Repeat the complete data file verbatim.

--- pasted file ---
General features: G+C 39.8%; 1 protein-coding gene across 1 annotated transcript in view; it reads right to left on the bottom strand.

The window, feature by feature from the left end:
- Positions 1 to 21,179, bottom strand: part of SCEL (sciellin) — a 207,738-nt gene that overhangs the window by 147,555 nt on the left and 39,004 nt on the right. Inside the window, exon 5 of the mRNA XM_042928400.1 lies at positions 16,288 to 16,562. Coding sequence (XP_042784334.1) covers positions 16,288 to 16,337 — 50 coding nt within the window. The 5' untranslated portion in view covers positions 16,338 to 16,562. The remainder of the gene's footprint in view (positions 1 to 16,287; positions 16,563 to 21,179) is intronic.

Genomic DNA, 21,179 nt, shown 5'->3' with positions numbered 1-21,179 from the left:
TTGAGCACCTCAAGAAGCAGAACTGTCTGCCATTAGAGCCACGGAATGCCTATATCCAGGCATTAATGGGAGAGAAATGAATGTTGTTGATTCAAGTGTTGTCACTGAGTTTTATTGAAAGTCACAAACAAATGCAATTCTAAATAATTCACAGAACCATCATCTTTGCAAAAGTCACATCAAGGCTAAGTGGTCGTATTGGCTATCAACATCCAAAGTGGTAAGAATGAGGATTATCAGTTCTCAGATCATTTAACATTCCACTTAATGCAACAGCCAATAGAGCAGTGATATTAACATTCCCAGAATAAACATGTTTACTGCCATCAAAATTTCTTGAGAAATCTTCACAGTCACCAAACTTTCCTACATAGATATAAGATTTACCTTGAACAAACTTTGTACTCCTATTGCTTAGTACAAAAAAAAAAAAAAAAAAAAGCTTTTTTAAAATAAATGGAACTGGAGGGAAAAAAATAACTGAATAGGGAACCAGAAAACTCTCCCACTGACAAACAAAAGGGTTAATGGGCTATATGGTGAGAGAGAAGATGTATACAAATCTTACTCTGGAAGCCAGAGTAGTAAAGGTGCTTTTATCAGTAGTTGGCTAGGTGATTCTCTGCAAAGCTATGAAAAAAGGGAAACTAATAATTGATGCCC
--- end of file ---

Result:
General features: G+C 39.8%; 1 protein-coding gene across 1 annotated transcript in view; it reads right to left on the bottom strand.

The window, feature by feature from the left end:
- Positions 1 to 21,179, bottom strand: part of SCEL (sciellin) — a 207,738-nt gene that overhangs the window by 147,555 nt on the left and 39,004 nt on the right. Inside the window, exon 5 of the mRNA XM_042928400.1 lies at positions 16,288 to 16,562. Coding sequence (XP_042784334.1) covers positions 16,288 to 16,337 — 50 coding nt within the window. The 5' untranslated portion in view covers positions 16,338 to 16,562. The remainder of the gene's footprint in view (positions 1 to 16,287; positions 16,563 to 21,179) is intronic.

Genomic DNA, 21,179 nt, shown 5'->3' with positions numbered 1-21,179 from the left:
TTGAGCACCTCAAGAAGCAGAACTGTCTGCCATTAGAGCCACGGAATGCCTATATCCAGGCATTAATGGGAGAGAAATGAATGTTGTTGATTCAAGTGTTGTCACTGAGTTTTATTGAAAGTCACAAACAAATGCAATTCTAAATAATTCACAGAACCATCATCTTTGCAAAAGTCACATCAAGGCTAAGTGGTCGTATTGGCTATCAACATCCAAAGTGGTAAGAATGAGGATTATCAGTTCTCAGATCATTTAACATTCCACTTAATGCAACAGCCAATAGAGCAGTGATATTAACATTCCCAGAATAAACATGTTTACTGCCATCAAAATTTCTTGAGAAATCTTCACAGTCACCAAACTTTCCTACATAGATATAAGATTTACCTTGAACAAACTTTGTACTCCTATTGCTTAGTACAAAAAAAAAAAAAAAAAAAAGCTTTTTTAAAATAAATGGAACTGGAGGGAAAAAAATAACTGAATAGGGAACCAGAAAACTCTCCCACTGACAAACAAAAGGGTTAATGGGCTATATGGTGAGAGAGAAGATGTATACAAATCTTACTCTGGAAGCCAGAGTAGTAAAGGTGCTTTTATCAGTAGTTGGCTAGGTGATTCTCTGCAAAGCTATGAAAAAAGGGAAACTAATAATTGATGCCC